Construction of new Queen Charlotte fire hall reaches ‘key milestone’

Queen Charlotte fire chief Larry Duke is pictured outside the completed steel exterior of the new fire hall on Thursday, Aug. 27, 2020, with construction continuing behind him in the interior of the building. The red spout to the right of Duke is part of a rainwater catchment system that when complete, will reduce their demand on the village drinking water system. (Karissa Gall/Haida Gwaii Observer)Queen Charlotte fire chief Larry Duke is pictured outside the completed steel exterior of the new fire hall on Thursday, Aug. 27, 2020, with construction continuing behind him in the interior of the building. The red spout to the right of Duke is part of a rainwater catchment system that when complete, will reduce their demand on the village drinking water system. (Karissa Gall/Haida Gwaii Observer)
An aerial view of the steel exterior of the new Queen Charlotte fire hall, which has been completed by Western Canadian Steel. (Western Canadian Steel/Submitted photo)An aerial view of the steel exterior of the new Queen Charlotte fire hall, which has been completed by Western Canadian Steel. (Western Canadian Steel/Submitted photo)
Matt McGlashan of Haida Gwaii Builders is making progress on the interior framing of the new Queen Charlotte fire hall. One of his workers, Daniel Morgan, is pictured on Thursday, Aug. 27, 2020. (Karissa Gall/Haida Gwaii Observer)Matt McGlashan of Haida Gwaii Builders is making progress on the interior framing of the new Queen Charlotte fire hall. One of his workers, Daniel Morgan, is pictured on Thursday, Aug. 27, 2020. (Karissa Gall/Haida Gwaii Observer)

Construction of the new earthquake-proof fire hall above the tsunami zone in Queen Charlotte reached a key milestone on Aug. 1, with the completion of the exterior of the building.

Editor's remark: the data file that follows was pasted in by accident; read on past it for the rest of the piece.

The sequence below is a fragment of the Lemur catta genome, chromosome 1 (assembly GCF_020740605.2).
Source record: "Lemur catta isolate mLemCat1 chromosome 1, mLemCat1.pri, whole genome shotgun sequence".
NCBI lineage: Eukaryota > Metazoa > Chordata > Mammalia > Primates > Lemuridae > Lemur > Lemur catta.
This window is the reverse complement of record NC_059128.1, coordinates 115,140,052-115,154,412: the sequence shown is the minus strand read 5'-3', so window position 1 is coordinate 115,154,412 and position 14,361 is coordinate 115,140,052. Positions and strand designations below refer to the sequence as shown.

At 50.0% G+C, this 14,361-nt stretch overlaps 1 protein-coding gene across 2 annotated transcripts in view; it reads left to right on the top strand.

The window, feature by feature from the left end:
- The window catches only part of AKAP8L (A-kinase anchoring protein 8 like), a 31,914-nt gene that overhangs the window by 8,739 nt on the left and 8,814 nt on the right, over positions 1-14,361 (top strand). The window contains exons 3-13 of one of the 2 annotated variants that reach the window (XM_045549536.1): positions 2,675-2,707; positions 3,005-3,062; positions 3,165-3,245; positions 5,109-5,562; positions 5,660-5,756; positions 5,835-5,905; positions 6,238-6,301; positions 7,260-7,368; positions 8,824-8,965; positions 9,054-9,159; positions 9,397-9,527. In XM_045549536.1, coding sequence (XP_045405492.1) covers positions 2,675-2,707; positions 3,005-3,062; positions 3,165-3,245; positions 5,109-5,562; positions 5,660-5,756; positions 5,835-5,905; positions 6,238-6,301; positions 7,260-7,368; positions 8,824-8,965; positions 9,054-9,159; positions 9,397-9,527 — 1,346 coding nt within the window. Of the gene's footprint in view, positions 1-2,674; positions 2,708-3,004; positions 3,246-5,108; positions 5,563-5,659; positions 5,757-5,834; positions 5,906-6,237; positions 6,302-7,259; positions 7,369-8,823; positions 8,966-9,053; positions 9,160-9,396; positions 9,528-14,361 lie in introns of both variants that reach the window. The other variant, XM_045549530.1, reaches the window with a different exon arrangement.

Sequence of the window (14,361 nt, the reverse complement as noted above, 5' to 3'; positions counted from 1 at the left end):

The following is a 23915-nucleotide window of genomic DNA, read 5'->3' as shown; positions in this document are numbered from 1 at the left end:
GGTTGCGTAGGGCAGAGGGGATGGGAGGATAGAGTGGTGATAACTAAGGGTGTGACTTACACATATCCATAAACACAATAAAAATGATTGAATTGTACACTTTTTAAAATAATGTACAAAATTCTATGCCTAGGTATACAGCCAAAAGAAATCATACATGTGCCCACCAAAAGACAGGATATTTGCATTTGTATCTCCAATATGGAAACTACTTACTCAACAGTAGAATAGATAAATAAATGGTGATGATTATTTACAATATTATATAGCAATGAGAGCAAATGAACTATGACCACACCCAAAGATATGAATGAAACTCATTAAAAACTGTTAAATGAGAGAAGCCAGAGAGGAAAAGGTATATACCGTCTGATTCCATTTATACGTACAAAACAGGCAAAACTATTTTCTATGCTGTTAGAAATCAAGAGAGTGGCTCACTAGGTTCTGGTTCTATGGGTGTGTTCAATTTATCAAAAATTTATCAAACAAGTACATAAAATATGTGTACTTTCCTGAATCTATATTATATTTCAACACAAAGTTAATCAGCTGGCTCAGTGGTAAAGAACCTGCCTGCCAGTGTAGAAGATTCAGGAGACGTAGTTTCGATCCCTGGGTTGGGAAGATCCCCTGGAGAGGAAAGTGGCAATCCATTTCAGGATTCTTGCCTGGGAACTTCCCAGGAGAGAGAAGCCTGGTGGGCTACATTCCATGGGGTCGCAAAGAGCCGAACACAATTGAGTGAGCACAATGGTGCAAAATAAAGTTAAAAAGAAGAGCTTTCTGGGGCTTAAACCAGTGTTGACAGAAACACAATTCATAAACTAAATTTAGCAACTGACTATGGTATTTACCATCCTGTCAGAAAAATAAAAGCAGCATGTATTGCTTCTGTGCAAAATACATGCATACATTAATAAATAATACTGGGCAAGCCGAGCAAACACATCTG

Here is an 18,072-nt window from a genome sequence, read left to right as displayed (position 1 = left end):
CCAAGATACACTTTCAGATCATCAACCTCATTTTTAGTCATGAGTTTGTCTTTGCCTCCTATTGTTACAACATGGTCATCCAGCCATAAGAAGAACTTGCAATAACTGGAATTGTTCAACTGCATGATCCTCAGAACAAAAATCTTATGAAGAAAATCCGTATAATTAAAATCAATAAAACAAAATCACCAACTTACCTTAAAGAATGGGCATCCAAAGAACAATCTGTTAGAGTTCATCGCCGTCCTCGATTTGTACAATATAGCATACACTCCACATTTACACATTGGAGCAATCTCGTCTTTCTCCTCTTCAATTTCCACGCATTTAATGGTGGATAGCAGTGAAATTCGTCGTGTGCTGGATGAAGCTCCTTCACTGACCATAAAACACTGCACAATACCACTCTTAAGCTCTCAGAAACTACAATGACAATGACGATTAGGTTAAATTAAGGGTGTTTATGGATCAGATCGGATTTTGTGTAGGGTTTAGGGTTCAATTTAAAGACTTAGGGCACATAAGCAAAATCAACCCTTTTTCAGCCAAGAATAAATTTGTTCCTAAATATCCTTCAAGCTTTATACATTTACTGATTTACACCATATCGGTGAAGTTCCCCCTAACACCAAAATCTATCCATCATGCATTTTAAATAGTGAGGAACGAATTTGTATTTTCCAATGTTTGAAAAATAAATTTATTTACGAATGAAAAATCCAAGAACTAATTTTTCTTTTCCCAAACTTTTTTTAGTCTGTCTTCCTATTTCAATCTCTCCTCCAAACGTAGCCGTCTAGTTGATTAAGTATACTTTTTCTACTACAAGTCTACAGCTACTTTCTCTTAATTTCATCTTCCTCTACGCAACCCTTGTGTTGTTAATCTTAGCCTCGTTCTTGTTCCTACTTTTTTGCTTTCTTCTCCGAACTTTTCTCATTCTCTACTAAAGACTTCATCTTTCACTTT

According to an update shared by the Village of Queen Charlotte, the three off-island workers from Western Canadian Steel stayed nearly 50 days to erect the steel walls.

“A project like this would typically be split into two shifts, but due to COVID, the crew decided to work straight through,” the update said.

The project has since shifted into the next phase with Matt McGlashan of Haida Gwaii Builders working with Les Collinson on the interior concrete work, then starting the interior framing with his crew of local employees.

ALSO READ: Cost to build Queen Charlotte fire hall jumps almost $150,000

Fire chief Larry Duke told the Observer the accessible 4,500-square-foot interior will consist of three fire truck bays, an apparatus room, a room for the air compressor that fills their breathing packs, a drying room, upstairs storage and a kitchen, as well as several offices and multipurpose rooms that could be used for fire hall meetings or even medical triage in the event of an emergency.

The roof has been prepared to receive solar panels in the future and a rainwater catchment system has been installed in the back, including two, 5,000-gallon tanks.

Duke said their biggest truck holds 1,400 gallons of water, so the reserve will significantly reduce their demand on the village drinking water system.

Once the interior framing is done in about one or two weeks, off-island crews will come to complete the plumbing and electrical work.

The project is still tracking toward a target completion date of Dec. 31.

ALSO READ: Village of Queen Charlotte moves forward with construction of new fire hall

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